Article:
ARTISTS / Contemporary art
Luzia Simons

Available works
Luzia Simons
Photo: Mike Mazoni
1953Born in Quixadá, Ceará / Brazil
1978University degree in History, Paris VIII, Vincennes
1984-86Studies of Fine Arts, Paris I, Sorbonne
1986Relocation to Stuttgart
1996Start of the "Stockage" series
2008Move to Berlin
 Solo exhibitions (selection)
2019Stockage, Museum Experimental Gallery at the University of Electronic Science and Technology of China, Chengdu, China
 Natural Stories, Museum im Kleihues-Bau, Kornwestheim, Germany
 Flowers, Gallery of the City of Fellbach, Fellbach, Germany
2018Between Exploration and Revelation (with Luo Fahui), Sanya Museum of Contemporary Art, Sanya, China
2017Blacklist, Domaine de Chaumont-sur-Loire, France
2016Floral Worlds - Mysterious Gardens, Galerie Schlichtenmaier, Stuttgart, Germany.
 Stockage Vanitas Rerum, Archives Nationales de Paris, France
  Jardim, Art Season 2016, Domaine de Chaumont-sur-Loire, France
2015Luzia Simons, The Moving Gallery / The Garden of the Zodiac, Omaha (NE), USA
2013Segmentos, Pinacoteca do Estado de São Paulo, Brazil
2012Foreign Gardens, Kunstverein Bamberg, Germany
2010Stockage, Gallery Nara Roesler, São Paulo, Brazil
2009Stockage, Domaine de Chaumont-sur-Loire, France
2006Künstlerhaus Bethanien, Berlin, Germany
2005Kunstverein Konstanz, Germany Municipal Gallery, Ostfildern, Germany
 Institut Français d'Istanbul, special program of the 9th Istanbul Biennial, Turkey
2002Württembergischer Kunstverein, Stuttgart, Germany
2001Museu de Arte Sacra do Pará, Belém, Brazil
 Centro de Arte Contemporáneo Wifredo Lam, Havana, Cuba
 Collections (selection)
 German Bundestag, Berlin
 DZ Bank Art Collection, Frankfurt
 Collection of Prints and Drawings, Staatsgalerie Stuttgart
 Kupferstich-Kabinett of the Staatl. Kunstsammlungen Dresden
 Regional Council of the State of Baden-Württemberg
 Fonds National d Art Contemporain, France
 State Bank of Baden-Württemberg
 Casa de las Américas, Havana, Cuba
 Centro Wifredo Lam, Havana, Cuba
 Ernst & Young, Stuttgart
 Deutsche Leasing AG, Bad Homburg
 Museu de Arte Sacra, Belém, Brazil
 Coleção Joaquim Paiva, Rio de Janeiro, Brazil
 Pirelli/ Museu de Arte de São Paulo, Brazil
 Collection University Colchester, Essex, England
 German Savings Banks Publishing House
 Emden Art Gallery
 Ny Carlsbergfondet, Denmark
Berlin-based Brazilian Luzia Simons is a pioneer in the development of the scannogram - a fledgling digital media technique that combines elements of painting and photography. The result of her work, however, can be classified as neither one nor the other.
The artist, who lived and worked in Stuttgart for many years, came to Germany via her studies in Paris, where she devoted herself to cultural exchange and migration issues. She became famous for her monumental depictions of tulips, which are inspired by the Golden Age of Dutch painting. The works are irritatingly beautiful, not only because of the floral motifs, but essentially because of the compositional staging, the opulence of the content, and the technique behind it - Simons herself speaks of "Digital Baroque." The juxtaposition of the optically scanned dots allows for an area-wide depth of field that cannot be produced photographically. Moreover, the composition follows less the laws of panel painting than of reverse glass painting, which unsettles the viewer: Since the flowers or plants are draped on the scanner, the artist has to work from the bottom up, that is, in the result from back to front. Unlike most still life artists of our time, Luzia Simons also makes a social, cultural-historical claim: the image memories - this is how one must interpret the works from the series "Stockage" - collect information about certain plants, which act as ambassadors in the "transfer through the various cultures," according to Simons. This connects the plant motifs, whether they come from the diverse forms of the tulip or chrysanthemum species, which are known to have distant roots: Once cultivated in the Orient, the flower prized as the "Dutch" tulip, for example, came to Europe comparatively late, only to become the epitome of a burgeoning trade and subsequent economic crash. The fact that the exuberant bloom and vital vegetation is juxtaposed with the morbid side of transience is a tribute to reality and life - and at the same time a reflection of the notion of vanitas, which shaped thinking in the 17th century in particular. Luzia Simons allows the imagination to create spaces in which the viewer can stroll without boundaries and oblivious to time.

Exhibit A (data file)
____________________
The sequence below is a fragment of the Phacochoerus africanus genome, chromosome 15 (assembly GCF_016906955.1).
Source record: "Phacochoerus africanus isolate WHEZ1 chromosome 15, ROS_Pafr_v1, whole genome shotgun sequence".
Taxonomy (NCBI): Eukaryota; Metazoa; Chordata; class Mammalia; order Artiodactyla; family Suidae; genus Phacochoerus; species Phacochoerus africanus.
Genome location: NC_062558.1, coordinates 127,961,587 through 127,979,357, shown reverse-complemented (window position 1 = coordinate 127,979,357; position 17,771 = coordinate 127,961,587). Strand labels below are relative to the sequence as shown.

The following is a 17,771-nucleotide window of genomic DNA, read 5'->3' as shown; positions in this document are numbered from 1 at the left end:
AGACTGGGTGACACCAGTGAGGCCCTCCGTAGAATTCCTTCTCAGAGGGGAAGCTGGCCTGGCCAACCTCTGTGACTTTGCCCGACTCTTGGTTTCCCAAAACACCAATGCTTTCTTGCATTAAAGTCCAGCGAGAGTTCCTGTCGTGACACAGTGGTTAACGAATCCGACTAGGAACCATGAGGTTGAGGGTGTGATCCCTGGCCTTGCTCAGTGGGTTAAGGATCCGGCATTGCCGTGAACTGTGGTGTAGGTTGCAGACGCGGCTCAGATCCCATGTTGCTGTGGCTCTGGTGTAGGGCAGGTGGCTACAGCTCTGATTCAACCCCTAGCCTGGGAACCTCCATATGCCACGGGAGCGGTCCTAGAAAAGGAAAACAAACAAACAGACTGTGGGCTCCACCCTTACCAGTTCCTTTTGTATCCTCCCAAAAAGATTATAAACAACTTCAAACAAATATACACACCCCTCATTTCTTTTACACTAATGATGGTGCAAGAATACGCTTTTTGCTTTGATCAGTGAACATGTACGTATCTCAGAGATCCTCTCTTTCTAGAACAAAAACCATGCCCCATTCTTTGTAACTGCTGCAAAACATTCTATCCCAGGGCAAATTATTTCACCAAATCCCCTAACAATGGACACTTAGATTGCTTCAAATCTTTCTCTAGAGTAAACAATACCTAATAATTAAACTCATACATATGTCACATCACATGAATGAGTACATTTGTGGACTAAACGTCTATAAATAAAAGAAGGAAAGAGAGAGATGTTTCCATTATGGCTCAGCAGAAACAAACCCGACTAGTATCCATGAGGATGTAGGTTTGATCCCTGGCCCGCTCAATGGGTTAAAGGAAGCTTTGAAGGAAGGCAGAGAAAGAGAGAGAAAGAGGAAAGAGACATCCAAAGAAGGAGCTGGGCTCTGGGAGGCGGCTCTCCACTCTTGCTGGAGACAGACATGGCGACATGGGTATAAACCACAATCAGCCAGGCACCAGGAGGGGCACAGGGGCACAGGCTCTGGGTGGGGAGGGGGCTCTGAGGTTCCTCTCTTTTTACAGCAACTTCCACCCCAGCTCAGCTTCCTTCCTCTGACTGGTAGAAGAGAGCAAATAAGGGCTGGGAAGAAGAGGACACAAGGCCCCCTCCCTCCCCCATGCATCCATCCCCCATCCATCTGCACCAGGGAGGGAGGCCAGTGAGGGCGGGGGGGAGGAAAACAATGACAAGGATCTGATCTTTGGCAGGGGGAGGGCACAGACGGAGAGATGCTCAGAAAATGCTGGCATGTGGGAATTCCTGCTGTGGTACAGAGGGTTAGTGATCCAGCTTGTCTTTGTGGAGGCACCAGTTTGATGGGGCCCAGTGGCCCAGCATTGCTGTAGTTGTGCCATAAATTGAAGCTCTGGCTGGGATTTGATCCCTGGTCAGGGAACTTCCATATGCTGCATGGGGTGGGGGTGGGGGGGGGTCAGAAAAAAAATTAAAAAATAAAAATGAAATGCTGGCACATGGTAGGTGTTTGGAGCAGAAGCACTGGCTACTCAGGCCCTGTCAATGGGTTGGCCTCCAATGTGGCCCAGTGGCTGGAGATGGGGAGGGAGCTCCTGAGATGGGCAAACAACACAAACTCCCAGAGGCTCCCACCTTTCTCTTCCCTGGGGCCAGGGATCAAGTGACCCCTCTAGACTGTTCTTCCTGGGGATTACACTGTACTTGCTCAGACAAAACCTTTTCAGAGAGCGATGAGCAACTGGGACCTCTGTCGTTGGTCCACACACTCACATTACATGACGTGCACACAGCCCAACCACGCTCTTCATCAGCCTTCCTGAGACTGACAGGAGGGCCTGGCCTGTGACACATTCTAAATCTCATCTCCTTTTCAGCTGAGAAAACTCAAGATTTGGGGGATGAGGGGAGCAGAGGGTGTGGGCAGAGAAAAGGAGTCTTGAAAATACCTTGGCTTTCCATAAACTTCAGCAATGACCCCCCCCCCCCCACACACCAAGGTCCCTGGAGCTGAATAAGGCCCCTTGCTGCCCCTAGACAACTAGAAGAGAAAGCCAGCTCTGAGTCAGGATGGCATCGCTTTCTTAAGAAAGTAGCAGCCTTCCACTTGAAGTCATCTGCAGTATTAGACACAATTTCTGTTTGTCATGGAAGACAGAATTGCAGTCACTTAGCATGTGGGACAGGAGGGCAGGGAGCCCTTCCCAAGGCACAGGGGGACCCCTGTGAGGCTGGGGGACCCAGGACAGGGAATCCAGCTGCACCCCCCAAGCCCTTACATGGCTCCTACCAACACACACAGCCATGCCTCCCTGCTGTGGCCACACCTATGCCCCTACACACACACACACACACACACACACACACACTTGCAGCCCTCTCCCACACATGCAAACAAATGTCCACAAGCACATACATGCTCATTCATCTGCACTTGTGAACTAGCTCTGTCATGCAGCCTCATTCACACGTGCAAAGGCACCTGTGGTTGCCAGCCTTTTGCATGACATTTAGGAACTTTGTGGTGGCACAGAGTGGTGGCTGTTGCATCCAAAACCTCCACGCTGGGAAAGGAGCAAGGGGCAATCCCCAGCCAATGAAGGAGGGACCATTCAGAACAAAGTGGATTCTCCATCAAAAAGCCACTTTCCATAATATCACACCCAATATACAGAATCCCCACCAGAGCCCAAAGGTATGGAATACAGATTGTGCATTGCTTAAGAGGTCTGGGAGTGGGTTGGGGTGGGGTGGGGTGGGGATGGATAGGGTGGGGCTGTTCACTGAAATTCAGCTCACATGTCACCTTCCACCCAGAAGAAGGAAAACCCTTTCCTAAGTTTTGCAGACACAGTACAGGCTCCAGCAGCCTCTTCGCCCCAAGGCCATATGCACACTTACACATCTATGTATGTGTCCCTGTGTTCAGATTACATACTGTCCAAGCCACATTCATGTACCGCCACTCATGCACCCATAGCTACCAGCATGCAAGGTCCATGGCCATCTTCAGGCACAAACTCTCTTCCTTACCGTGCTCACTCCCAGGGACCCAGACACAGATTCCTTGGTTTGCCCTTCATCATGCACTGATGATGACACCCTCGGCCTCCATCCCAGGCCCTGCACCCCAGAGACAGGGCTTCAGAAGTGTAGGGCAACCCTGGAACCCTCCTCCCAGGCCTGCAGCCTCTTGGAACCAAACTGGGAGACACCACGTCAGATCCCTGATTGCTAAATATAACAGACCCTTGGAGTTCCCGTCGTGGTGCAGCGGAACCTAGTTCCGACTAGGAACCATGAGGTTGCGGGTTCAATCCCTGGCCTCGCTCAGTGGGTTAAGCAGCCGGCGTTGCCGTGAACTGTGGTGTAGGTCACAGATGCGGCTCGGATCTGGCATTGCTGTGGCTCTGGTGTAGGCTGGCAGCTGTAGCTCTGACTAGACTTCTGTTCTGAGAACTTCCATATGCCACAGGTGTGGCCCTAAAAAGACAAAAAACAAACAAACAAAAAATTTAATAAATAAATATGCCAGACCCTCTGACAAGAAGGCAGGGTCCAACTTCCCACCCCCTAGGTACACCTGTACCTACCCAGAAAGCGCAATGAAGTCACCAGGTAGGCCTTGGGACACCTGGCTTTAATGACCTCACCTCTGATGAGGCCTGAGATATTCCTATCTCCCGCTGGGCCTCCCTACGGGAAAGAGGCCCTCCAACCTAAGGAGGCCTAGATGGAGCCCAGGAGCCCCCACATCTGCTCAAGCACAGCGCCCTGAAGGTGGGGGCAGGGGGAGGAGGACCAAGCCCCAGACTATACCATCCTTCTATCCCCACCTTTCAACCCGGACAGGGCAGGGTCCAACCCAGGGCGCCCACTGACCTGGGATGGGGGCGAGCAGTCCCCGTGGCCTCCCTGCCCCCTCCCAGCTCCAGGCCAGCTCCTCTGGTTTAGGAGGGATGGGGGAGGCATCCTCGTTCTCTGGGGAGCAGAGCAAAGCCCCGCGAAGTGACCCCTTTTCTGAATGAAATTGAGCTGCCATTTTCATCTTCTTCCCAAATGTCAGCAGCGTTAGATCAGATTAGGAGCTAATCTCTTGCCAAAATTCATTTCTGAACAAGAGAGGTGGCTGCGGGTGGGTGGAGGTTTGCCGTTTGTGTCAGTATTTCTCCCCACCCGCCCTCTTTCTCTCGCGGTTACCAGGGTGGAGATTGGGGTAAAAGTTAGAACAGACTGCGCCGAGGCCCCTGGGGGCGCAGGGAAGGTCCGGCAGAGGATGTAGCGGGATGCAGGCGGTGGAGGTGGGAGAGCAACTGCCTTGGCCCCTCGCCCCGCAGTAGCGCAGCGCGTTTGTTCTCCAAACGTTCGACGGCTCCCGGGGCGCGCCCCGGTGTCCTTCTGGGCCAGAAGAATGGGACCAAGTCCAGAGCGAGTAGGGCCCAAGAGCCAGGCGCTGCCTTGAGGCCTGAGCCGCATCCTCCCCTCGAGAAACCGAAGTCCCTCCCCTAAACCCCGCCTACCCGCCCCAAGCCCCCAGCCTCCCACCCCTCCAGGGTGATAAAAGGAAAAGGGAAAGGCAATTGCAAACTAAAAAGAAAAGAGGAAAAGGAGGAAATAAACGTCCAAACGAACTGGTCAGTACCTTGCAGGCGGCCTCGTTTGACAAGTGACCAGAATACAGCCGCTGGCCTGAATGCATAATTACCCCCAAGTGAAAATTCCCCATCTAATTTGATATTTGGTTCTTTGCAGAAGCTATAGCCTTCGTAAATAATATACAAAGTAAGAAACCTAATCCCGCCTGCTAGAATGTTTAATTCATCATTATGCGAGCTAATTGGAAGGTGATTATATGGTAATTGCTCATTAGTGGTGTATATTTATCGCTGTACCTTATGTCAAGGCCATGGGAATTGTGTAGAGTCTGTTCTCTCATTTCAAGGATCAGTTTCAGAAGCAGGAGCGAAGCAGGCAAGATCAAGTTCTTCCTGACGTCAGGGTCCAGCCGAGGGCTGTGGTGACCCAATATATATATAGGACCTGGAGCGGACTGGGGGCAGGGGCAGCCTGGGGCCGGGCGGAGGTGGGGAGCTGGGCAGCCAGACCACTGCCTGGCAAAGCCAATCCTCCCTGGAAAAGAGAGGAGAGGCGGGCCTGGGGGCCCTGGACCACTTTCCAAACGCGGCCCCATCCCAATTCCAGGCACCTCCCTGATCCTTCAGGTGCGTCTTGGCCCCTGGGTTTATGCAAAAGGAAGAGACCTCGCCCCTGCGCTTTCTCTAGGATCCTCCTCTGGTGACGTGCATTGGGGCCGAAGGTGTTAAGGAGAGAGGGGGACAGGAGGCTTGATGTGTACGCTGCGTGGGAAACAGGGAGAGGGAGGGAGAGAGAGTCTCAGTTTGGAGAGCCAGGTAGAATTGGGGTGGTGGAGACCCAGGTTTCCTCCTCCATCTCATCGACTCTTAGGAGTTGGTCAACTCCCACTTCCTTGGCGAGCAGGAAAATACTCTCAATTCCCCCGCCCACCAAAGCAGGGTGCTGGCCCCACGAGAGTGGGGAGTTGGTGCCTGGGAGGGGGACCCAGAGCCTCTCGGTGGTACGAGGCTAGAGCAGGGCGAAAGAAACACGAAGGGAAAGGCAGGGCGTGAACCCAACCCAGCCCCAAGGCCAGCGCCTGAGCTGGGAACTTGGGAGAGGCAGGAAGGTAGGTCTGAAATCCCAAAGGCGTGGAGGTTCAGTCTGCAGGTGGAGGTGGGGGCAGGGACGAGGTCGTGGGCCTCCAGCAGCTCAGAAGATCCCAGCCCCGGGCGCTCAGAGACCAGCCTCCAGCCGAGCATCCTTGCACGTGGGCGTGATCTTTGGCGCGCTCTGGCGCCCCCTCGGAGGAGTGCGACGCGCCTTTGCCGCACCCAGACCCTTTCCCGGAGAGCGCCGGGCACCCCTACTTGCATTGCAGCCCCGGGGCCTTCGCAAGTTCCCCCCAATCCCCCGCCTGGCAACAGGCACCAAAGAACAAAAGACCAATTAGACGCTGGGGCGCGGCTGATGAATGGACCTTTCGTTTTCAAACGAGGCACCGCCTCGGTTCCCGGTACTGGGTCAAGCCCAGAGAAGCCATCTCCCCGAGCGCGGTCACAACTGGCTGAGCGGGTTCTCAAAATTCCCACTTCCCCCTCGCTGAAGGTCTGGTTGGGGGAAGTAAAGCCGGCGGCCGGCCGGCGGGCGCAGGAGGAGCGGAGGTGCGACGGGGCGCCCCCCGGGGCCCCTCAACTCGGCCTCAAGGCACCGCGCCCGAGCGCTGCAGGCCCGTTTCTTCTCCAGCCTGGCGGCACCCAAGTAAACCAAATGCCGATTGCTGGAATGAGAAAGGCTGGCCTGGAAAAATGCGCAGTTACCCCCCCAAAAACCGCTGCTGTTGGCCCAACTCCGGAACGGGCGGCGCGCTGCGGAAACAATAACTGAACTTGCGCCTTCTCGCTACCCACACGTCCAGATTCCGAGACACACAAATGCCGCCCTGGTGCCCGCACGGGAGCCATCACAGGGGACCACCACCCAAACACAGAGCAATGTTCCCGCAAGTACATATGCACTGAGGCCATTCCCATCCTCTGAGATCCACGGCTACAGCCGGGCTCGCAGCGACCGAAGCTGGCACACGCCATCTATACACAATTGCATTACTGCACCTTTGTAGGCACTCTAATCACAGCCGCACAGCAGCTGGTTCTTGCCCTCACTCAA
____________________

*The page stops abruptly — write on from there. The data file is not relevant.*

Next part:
Schloss Dätzingen / D-71120 Grafenau
T + 49 (0) 70 33 / 4 13 94
F + 49 (0) 70 33 / 4 49 23
Opening hours
Wednesday – Friday 11 – 18.30
Saturday 11 – 16
or by appointment
Kleiner Schlossplatz 11 / D-70173 Stuttgart
T + 49 (0) 711 / 120 41 51
F + 49 (0) 711 / 120 42 80
Opening hours
Tuesday – Friday 11 – 19
Saturday 11 – 17
or by appointment

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